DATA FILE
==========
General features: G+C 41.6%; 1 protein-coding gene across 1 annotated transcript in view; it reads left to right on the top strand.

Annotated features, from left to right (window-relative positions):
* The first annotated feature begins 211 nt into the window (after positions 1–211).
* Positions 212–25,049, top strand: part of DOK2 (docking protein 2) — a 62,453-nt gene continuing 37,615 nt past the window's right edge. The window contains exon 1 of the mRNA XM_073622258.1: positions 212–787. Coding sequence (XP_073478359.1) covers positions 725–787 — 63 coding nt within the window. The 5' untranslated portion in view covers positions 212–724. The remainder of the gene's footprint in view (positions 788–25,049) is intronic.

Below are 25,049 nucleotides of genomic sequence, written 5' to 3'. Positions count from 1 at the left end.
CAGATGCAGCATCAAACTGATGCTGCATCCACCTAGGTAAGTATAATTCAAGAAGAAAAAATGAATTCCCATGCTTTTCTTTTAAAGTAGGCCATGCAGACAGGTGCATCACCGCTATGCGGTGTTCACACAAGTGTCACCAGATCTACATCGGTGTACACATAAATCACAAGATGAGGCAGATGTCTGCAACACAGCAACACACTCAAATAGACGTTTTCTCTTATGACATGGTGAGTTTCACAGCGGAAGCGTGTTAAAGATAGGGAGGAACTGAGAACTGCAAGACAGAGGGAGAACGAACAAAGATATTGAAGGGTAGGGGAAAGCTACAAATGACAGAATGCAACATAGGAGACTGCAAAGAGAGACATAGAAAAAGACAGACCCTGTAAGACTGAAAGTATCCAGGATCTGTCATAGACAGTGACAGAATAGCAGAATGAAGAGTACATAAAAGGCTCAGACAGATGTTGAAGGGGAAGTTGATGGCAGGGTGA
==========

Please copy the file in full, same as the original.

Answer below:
General features: G+C 41.6%; 1 protein-coding gene across 1 annotated transcript in view; it reads left to right on the top strand.

Annotated features, from left to right (window-relative positions):
* The first annotated feature begins 211 nt into the window (after positions 1–211).
* Positions 212–25,049, top strand: part of DOK2 (docking protein 2) — a 62,453-nt gene continuing 37,615 nt past the window's right edge. The window contains exon 1 of the mRNA XM_073622258.1: positions 212–787. Coding sequence (XP_073478359.1) covers positions 725–787 — 63 coding nt within the window. The 5' untranslated portion in view covers positions 212–724. The remainder of the gene's footprint in view (positions 788–25,049) is intronic.

Below are 25,049 nucleotides of genomic sequence, written 5' to 3'. Positions count from 1 at the left end.
CAGATGCAGCATCAAACTGATGCTGCATCCACCTAGGTAAGTATAATTCAAGAAGAAAAAATGAATTCCCATGCTTTTCTTTTAAAGTAGGCCATGCAGACAGGTGCATCACCGCTATGCGGTGTTCACACAAGTGTCACCAGATCTACATCGGTGTACACATAAATCACAAGATGAGGCAGATGTCTGCAACACAGCAACACACTCAAATAGACGTTTTCTCTTATGACATGGTGAGTTTCACAGCGGAAGCGTGTTAAAGATAGGGAGGAACTGAGAACTGCAAGACAGAGGGAGAACGAACAAAGATATTGAAGGGTAGGGGAAAGCTACAAATGACAGAATGCAACATAGGAGACTGCAAAGAGAGACATAGAAAAAGACAGACCCTGTAAGACTGAAAGTATCCAGGATCTGTCATAGACAGTGACAGAATAGCAGAATGAAGAGTACATAAAAGGCTCAGACAGATGTTGAAGGGGAAGTTGATGGCAGGGTGA